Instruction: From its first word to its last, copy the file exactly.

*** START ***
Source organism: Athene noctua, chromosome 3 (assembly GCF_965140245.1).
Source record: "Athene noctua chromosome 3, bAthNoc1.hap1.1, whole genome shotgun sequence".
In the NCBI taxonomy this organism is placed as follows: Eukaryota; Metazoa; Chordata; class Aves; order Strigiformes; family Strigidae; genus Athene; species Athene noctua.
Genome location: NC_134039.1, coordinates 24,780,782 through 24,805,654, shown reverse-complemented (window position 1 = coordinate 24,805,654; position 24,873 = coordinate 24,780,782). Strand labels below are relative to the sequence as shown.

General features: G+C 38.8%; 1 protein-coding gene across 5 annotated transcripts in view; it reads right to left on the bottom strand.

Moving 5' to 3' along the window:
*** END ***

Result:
Source organism: Athene noctua, chromosome 3 (assembly GCF_965140245.1).
Source record: "Athene noctua chromosome 3, bAthNoc1.hap1.1, whole genome shotgun sequence".
In the NCBI taxonomy this organism is placed as follows: Eukaryota; Metazoa; Chordata; class Aves; order Strigiformes; family Strigidae; genus Athene; species Athene noctua.
Genome location: NC_134039.1, coordinates 24,780,782 through 24,805,654, shown reverse-complemented (window position 1 = coordinate 24,805,654; position 24,873 = coordinate 24,780,782). Strand labels below are relative to the sequence as shown.

General features: G+C 38.8%; 1 protein-coding gene across 5 annotated transcripts in view; it reads right to left on the bottom strand.

Moving 5' to 3' along the window: